It’s a strange weekend.
On June 23rd, 2016, I went to the voting booth before work and put my two cents in the EU referendum debate, which had been dominating headlines for weeks and months.
That evening, I watched as voting closed and volunteers across the country worked tirelessly to make sure everyone’s vote was accounted for.
By the time I went to bed, the first counting result was yet to be announced. But there was an oddly justified sense of confidence that I would wake up to the same Britain.
On June 24th, 2016, I woke up to a worryingly divided nation instead, that was further handicapped by a lack of strong leadership.
As an immigrant living in the UK, a Vote to Leave is highly unsettling. How will this affect the economy and employment prospect? Is UK truly multicultural or am I not welcomed here?
A few hours later, I was on the phone with my parents.
“Maybe you shouldn’t renew your Hong Kong SAR passport,” they advised.
“Why?” I asked.
“You know, because of the missing booksellers,” they replied in a sombre tone.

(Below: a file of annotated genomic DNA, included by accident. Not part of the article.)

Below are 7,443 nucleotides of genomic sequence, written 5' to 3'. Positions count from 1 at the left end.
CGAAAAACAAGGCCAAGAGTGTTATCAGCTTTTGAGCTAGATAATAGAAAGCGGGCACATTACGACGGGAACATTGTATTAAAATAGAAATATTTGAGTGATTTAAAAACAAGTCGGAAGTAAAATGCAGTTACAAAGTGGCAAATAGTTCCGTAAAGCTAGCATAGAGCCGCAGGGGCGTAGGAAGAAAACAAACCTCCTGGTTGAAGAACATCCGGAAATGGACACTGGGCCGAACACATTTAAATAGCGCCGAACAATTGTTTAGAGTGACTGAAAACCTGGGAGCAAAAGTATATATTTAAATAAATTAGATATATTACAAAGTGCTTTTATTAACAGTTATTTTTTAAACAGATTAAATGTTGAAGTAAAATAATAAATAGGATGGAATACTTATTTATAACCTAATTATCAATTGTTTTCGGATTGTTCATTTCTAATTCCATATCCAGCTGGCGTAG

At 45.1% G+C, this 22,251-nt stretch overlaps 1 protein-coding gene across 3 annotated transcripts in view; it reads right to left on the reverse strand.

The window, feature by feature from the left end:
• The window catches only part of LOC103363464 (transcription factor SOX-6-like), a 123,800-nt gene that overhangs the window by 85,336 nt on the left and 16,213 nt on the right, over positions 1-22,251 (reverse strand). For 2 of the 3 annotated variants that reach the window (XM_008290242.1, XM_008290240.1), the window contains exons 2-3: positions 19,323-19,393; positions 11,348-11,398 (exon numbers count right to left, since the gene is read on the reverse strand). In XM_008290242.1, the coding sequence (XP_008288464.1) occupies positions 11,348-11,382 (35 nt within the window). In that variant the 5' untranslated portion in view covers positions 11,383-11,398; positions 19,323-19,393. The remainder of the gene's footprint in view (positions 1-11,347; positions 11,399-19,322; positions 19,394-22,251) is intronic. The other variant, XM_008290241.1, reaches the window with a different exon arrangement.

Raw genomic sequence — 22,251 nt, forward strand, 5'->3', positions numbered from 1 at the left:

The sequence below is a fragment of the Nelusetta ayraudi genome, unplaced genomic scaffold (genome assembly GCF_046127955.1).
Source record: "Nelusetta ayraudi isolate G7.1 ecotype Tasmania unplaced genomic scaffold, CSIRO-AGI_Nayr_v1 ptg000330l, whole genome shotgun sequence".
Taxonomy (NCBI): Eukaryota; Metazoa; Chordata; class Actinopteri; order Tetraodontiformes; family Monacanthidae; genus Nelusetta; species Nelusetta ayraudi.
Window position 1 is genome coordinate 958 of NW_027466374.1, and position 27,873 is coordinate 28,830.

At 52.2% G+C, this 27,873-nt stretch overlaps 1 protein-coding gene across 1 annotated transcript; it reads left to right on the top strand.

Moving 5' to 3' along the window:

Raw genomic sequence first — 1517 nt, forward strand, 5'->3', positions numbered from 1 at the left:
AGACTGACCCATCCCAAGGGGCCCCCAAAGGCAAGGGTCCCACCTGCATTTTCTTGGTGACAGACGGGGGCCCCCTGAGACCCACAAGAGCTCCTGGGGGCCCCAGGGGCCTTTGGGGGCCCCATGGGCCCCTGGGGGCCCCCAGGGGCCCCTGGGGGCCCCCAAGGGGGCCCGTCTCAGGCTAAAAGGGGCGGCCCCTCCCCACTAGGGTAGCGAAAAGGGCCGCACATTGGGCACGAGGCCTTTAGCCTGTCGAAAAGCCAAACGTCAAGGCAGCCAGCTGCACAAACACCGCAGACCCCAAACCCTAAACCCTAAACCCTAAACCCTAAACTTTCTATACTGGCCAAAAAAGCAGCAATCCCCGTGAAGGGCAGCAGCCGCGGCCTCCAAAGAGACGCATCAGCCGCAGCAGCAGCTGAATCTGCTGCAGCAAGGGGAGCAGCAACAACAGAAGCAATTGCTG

Five members of staff of Causeway Bay Books had been ‘missing’ from Hong Kong since late 2015.
Though most of them have now returned safely, one remains in custody of Mainland Chinese authorities.
Lam Wing-kee is so far the only one who has spoken out, confirming what many of us fear and believe: they were kidnapped and illegally detained by Mainland China. Thus, sparking more protests and calls for independence.
Two of these men hold dual nationalities – one British and the other Swedish. Yet, the respective consulates are almost powerless in reaching out to the Chinese authorities.
According to Chinese foreign ministry spokeswoman, ‘any Hong Kong resident who is of Chinese descent and … born in the Chinese territories’ are citizens of China.
The implication here is that the incident is ‘purely China’s internal affairs [in which] any foreign country has no right to interfere’.
In other words, holding my hometown passport nowadays could make me more vulnerable to China’s twisted legal system. It has come to a point now where having none is better than having one.
But with Brexit upon us, what will it mean to be a British passport holder?
The next day, I watched Independence Day: Resurgence in the cinema.
The main battle is obviously between the human race and the aliens. But it essentially represents a joint effort between the military, scientists and a friendly space bot taking on the hostile alien led by their queen.
The word ‘independence’ has been ringing in my head for the past few days. What does it mean? What do we want independence from, and how do we achieve that? What do we gain and lose in the process?
Doing something bold on your own could be scary. Doing it with the right people and with an effective leader – we can embrace and support one another on this bumpy ride.